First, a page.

Donald Trump's commitment to "remain[ing] a steadfast partner of Saudi Arabia," despite the regime's gruesome torture and murder of journalist Jamal Khashoggi in Turkey, is clearly symptomatic of the malignantly self-serving nature of US foreign policy, which has long propped up dictatorships and enabled atrocities around the world for the sake of profit and power. However, many of Trump's most vocal critics on the Saudi file show signs of an equally dangerous pathological condition: a profound historical amnesia that permits some of the most prominent proponents of the US' own torturous and murderous policies to now parade as champions of human rights, without any apparent sense of irony. Obama-era CIA Director John Brennan, for instance, has insisted that "the US should never turn a blind eye to this sort of inhumanity [referring to the murder of Khashoggi] … because this is a nation that remains faithful to its values" - a curiously self-righteous stance for a man who not only repeatedly turned a blind eye to the inhumanity of past and present CIA practices such as extraordinary rendition, torture, and drone assassination, but actively defended and (in the case of drone use) expanded them. Senate Majority Leader Mitch McConnell decried the brutal murder of Khashoggi as "completely abhorrent to everything the United States holds dear and stands for in the world". Yet he praised another perpetrator of abhorrent deeds, CIA "black site" torture prison manager Gina Haspel, as an "excellent choice" for Director of the CIA.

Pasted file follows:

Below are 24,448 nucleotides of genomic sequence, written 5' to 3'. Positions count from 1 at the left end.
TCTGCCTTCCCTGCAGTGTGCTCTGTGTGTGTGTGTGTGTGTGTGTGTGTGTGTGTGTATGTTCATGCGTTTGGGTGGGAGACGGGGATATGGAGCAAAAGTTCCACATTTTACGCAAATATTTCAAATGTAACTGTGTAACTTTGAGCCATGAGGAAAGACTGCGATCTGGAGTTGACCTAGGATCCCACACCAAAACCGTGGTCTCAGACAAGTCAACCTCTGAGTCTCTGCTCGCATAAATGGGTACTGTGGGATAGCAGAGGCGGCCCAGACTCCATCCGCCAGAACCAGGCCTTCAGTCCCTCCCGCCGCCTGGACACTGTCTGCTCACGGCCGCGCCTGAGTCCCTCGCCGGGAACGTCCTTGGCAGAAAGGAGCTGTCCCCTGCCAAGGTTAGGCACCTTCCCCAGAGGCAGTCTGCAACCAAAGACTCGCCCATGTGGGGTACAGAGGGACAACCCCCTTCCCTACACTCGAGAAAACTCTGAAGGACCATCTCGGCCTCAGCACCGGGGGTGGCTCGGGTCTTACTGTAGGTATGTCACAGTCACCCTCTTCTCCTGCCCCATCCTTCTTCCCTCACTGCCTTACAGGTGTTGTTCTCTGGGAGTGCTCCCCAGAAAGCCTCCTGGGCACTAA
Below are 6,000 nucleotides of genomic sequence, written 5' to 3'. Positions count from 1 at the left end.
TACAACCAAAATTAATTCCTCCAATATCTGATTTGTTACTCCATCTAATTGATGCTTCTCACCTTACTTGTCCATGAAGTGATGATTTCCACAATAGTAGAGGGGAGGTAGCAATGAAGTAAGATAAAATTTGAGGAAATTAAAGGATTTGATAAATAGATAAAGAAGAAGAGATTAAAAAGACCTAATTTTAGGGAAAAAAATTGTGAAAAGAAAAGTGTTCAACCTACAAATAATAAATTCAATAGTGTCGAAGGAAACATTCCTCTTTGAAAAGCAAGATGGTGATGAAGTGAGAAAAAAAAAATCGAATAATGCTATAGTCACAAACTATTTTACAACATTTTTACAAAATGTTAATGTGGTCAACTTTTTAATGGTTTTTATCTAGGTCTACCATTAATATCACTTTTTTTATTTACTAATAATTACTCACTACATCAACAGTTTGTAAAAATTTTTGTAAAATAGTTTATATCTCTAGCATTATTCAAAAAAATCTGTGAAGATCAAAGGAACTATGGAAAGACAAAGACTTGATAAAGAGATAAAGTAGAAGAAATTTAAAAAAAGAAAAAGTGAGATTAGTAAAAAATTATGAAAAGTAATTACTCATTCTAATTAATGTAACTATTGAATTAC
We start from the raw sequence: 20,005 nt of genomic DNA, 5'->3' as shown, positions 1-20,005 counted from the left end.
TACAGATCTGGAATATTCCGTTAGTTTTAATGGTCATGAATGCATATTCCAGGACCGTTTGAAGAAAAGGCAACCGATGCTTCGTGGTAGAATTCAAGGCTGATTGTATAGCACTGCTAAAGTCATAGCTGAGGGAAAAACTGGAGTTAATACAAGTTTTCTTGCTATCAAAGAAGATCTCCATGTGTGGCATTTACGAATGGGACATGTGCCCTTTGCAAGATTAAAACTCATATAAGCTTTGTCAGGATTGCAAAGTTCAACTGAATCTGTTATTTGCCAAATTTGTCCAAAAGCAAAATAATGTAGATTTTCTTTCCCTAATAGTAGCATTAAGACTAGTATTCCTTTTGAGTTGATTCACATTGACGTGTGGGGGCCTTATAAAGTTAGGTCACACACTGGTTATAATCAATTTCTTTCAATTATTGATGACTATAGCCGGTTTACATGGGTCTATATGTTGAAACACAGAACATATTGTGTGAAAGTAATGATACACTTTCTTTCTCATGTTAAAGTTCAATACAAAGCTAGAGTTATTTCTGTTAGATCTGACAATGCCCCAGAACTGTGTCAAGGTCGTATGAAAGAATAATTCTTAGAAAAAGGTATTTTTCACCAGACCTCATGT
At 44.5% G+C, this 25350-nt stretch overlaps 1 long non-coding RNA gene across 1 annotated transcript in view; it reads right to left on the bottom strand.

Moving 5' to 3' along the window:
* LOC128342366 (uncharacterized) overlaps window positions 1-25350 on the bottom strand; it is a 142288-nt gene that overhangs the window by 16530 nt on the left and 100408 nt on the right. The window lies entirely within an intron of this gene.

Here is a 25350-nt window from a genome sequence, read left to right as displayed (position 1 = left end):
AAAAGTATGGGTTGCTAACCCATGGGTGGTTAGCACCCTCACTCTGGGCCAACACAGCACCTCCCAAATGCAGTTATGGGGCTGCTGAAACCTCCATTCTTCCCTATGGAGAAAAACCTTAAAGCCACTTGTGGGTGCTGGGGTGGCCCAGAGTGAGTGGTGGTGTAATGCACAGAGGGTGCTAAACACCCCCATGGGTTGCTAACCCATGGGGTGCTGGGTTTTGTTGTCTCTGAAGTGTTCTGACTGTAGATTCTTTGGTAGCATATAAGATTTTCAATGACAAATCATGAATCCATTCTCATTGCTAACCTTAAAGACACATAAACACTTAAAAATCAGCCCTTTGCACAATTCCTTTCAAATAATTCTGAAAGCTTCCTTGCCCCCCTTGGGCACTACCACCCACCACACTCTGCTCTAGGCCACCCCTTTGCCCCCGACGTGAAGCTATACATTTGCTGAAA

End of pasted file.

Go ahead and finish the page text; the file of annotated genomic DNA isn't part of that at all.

Dec-7-2018, 00:34:40 GMT